There is no safe level of lead exposure for children, and in South Bend rates of lead poisoning are extremely high – in some census tracts, over 30% of children screened showed elevated blood lead levels. On top of this, screening rates are very low with less than 10% of estimated children screened for lead exposure. This report analyzes the current literature regarding childhood lead exposure, the effects on children, policy considerations to mitigate exposure, and the costs and benefits of different prevention mechanisms.
The local government of St. Joseph County and Indiana must take steps to ensure childhood intervention at lower blood lead levels and subsequent home remediation for eligible families. Furthermore, a cost-benefit analysis specific to St. Joseph County finds net benefits of over $80.7 million had lead-based paint remediations been carried out for the homes of 1,922 children over 2005-2015.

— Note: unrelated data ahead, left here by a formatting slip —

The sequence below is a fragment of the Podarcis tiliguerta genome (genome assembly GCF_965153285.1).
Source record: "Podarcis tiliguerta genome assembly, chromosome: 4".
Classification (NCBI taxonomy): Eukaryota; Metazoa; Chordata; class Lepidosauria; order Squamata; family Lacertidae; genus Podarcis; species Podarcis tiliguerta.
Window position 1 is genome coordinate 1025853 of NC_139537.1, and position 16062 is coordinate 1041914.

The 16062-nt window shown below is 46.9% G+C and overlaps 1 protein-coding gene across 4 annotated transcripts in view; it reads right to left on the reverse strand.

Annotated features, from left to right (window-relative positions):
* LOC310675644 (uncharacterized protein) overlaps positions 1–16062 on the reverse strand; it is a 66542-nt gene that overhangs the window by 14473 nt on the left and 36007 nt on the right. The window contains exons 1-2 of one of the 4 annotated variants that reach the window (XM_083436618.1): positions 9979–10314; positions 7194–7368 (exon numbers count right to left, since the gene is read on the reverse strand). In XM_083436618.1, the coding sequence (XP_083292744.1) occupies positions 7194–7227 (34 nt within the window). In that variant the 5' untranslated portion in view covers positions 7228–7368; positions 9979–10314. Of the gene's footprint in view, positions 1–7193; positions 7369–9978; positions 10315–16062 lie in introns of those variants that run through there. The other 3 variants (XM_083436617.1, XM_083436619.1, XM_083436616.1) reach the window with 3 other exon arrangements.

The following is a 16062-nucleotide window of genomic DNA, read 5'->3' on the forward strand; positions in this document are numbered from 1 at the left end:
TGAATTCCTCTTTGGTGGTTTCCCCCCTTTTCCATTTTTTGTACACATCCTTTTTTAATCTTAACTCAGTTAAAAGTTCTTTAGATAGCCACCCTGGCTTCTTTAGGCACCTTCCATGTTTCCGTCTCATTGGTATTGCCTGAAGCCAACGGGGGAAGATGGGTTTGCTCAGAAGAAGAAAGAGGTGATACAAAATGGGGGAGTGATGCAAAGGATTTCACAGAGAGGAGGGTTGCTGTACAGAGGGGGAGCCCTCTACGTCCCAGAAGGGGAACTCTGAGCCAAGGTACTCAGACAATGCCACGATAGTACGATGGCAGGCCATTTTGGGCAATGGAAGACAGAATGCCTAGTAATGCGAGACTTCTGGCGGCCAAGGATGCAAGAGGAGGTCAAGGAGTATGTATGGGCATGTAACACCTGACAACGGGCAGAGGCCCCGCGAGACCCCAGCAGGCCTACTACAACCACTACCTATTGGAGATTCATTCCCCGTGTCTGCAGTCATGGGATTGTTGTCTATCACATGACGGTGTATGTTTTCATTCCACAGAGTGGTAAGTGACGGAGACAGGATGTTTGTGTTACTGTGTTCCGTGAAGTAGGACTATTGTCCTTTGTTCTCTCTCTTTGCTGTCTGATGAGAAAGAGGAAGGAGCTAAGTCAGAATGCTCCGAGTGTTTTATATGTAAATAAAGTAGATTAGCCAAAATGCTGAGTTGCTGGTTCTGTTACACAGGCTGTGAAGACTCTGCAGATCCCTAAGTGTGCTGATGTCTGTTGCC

Home remediation impacts the child’s resulting blood lead level, which translates to higher IQ and lifetime earnings while the value of a home is expected to increase as well. The resulting benefits demonstrate the importance of lowering the Indiana threshold for an elevated case to 5 µg/dL, compared to the current threshold of 10 µg/dL. Finally, the community-academic partnership led by Joshua Brooks and Kyle Moon, “Mulch Madness” was carried out to remediate leaded soil, increase awareness, and connect residents with prevention resources available. This appendix of this report reflects on the importance of the event, highlighting Notre Dame’s role in bolstering the public health of the community.